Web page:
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In the summer of 1950, a foursome of wealthy American sportsmen turned up for the 24 Hours of Le Mans in a quixotic attempt to take on Europe's most exotic marques and track-savvy racing equipages, with a pair of Cadillacs.

This past weekend, the team's cars, still proudly known by their tongue-in-cheek noms de circuit, returned to France as part of an homage to U.S. efforts at Le Circuit de la Sarthe.

One of the Caddys was a "special" so bizarrely bodied, it was promptly dubbed "Le Monstre." And the other, a stock Coupe de Ville whose ungainly appearance inspired a French auto-writer's nickname "Petit Pataud," perhaps inspired by thoughts of land yachts and clumsy puppies.

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But although this unlikely duo didn't win, they confounded the pundits' predictions by finishing the race, and rather well at that, occupying 10th and 11th places (with a British-built Allard also powered by a Cadillac V-8 and co-driven by Sydney Allard himself coming in third).

And, in the process, "rubbered-in" the famous track a little for the Ford GT40s that would follow in their tire tracks and give America its first Le Mans wins a decade and a half later.

Forty made-in-America racing machines were among 400 that lined up on the grid for the Le Mans Classic, an event celebrating the history of the legendary round-the-clock endurance duel. All had either competed in the 24 Hours of Le Mans or were directly linked to cars that had and raced for 24 hours as part of teams drawn from six classes.

Among them was Calgary's Bob Francis and co-driver John Thompson, who shared the cockpit of a Caddy-engined 1951 Allard J2. The event also drew more than 8,000 classic cars.

Among the American racers were the Stutz Blackhawk that finished second in 1928, Carroll Shelby's AC Cobras and Daytona Coupes, examples of the four-time winning Ford GT40, various Corvettes, a Cheetah G601 and a Howmet TX.

The Cadillacs, now part of the renowned Collier Collection in Florida, had returned after six decades but this time it was about nostalgia, not racing. The big V-8s that had hammered them around the track 62 years ago remained for the most part silent and the most serious threat to their paintwork was spilled champagne or a carelessly swung Gucci purse.

In 1950 though, they were in the thick of the on-track action.

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The story of how they got there began with the introduction for 1949 of Cadillac's new high-performance V-8 engine. This 5.4-litre overhead valve V-8 produced 160 hp and made Cadillac the fastest production cars in North America, pushing their speedo needles beyond the 100-mph (160-km/h) mark.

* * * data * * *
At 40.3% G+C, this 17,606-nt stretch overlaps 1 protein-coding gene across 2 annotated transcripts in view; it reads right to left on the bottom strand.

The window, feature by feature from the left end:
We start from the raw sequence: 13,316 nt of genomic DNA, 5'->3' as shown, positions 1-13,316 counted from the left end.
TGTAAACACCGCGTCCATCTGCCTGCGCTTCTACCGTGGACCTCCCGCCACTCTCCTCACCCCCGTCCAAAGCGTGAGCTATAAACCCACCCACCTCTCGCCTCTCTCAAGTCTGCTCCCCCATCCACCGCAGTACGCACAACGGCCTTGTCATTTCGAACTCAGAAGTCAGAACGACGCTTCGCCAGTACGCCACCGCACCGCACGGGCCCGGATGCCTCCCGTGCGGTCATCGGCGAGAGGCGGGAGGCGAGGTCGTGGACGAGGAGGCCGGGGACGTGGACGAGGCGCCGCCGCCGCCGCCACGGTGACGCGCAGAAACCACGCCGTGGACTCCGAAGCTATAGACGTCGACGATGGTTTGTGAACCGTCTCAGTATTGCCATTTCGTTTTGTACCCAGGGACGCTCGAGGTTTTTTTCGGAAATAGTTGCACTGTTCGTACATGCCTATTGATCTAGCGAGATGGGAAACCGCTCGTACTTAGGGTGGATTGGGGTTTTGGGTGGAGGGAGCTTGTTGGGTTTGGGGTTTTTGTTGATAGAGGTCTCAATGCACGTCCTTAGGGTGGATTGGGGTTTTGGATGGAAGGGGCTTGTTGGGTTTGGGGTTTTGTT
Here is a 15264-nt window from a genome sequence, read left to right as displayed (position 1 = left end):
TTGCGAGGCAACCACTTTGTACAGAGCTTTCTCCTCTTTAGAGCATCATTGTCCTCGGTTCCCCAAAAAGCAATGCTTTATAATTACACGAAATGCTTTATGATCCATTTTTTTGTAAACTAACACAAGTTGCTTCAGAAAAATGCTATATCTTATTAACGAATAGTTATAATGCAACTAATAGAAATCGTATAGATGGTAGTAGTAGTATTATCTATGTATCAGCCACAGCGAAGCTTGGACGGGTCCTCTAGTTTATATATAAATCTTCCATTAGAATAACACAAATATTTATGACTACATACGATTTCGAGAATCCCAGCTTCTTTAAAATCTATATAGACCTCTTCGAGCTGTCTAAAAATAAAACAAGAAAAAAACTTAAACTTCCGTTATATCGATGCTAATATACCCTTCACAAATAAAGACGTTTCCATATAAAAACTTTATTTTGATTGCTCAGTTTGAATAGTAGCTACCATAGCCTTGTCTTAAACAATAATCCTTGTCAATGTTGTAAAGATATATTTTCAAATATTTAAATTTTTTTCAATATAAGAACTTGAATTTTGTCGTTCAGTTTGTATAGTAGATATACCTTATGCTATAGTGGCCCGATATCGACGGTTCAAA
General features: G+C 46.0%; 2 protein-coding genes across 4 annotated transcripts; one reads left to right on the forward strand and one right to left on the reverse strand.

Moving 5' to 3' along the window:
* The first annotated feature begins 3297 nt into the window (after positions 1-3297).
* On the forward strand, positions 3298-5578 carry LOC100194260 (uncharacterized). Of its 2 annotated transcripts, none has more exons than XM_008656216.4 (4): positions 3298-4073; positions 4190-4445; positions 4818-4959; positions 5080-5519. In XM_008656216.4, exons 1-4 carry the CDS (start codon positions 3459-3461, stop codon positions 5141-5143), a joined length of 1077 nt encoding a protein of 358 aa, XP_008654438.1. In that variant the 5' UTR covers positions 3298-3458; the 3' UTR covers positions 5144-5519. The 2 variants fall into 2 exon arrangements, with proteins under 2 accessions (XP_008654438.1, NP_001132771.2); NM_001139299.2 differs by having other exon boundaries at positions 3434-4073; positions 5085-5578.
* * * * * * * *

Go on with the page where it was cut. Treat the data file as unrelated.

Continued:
This didn't go unnoticed by one Briggs Cunningham, scion of a wealthy Cincinnati family whose involvement with fast cars stretched back to a Hispano-Suiza aero-engined Dodge street-racer in the early 1920s. This was followed, in between bouts of yacht racing, by a string of other high-powered machinery, including one of Donald Healey's just-introduced in 1949 Silverstone sports racers. Cunningham soon had its Riley engine yanked and replaced with one of Caddy's new V-8s. Brit Sydney Allard had the same idea and stuck one in his new J2.

While all this was going on, Cunningham decided to mount an all-American assault on the 1950 Le Mans race with an American-made car and home-grown drivers.

Plan A involved acquiring a "Fordillac," which not surprisingly was a Ford powered by a Cadillac V-8. The Automobile Club de L'Oest declined to allow this "hot-rod" to sully its pur sang field of racers, so Cunningham deployed Plan B and purchased a couple of Cadillac Series 61 Coupe de Villes.

One of these was stripped of its bodywork, which was replaced with a lightweight aluminum open body designed with the aid of a couple of Grumman Aircraft aerodynamicists and laid up over a tubular framework. Underneath, as required by the rules, was a stock chassis and engine, to which only minor mods could be made. These were limited to stiffer springs and aluminum "Alfin" brake drums and a five-carburetor setup.

The standard coupe was also fitted with stiffer springs and its engine topped off by a pair of two-barrel carbs. Additional race-prep included prying off the hubcaps and removing the back seat.

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Cunningham and co-driver Phil Walters, who were to drive Le Monstre, and gentleman racers Miles and Sam Collier who would pilot the coupe arrived with this unlikely pair and a considerable entourage, and after some hard looks and, one imagines, Gallic shrugs passed scrutineering.

Walters then took someone's secretary on a little pre-practice track tour and ran Le Monstre into a farm cart at speed. Cunningham discovered a top American body man was holidaying in England, chartered a plane and flew him and his wife to Le Mans where he hammered the battered car back into shape.

The race was less than two laps old when it all went wrong for Le Monstre, Cunningham stuffing it into a sandbank from which it took him 20 minutes to dig it out with a borrowed shovel. It later lost second gear, leaving only top, but gallantly struggled to its 11th-place finish one spot behind the coupe, which had a mostly trouble-free run and averaged more than 80 mph (130 km/h) for the 24 hours.

Cunningham, despite going on to build and race his own cars, never won Le Mans, but died in 2003 at the age of 96 as a revered figure in American motorsport.

Click here for our photo gallery: In pictures: The first Cadillacs at Le Mans

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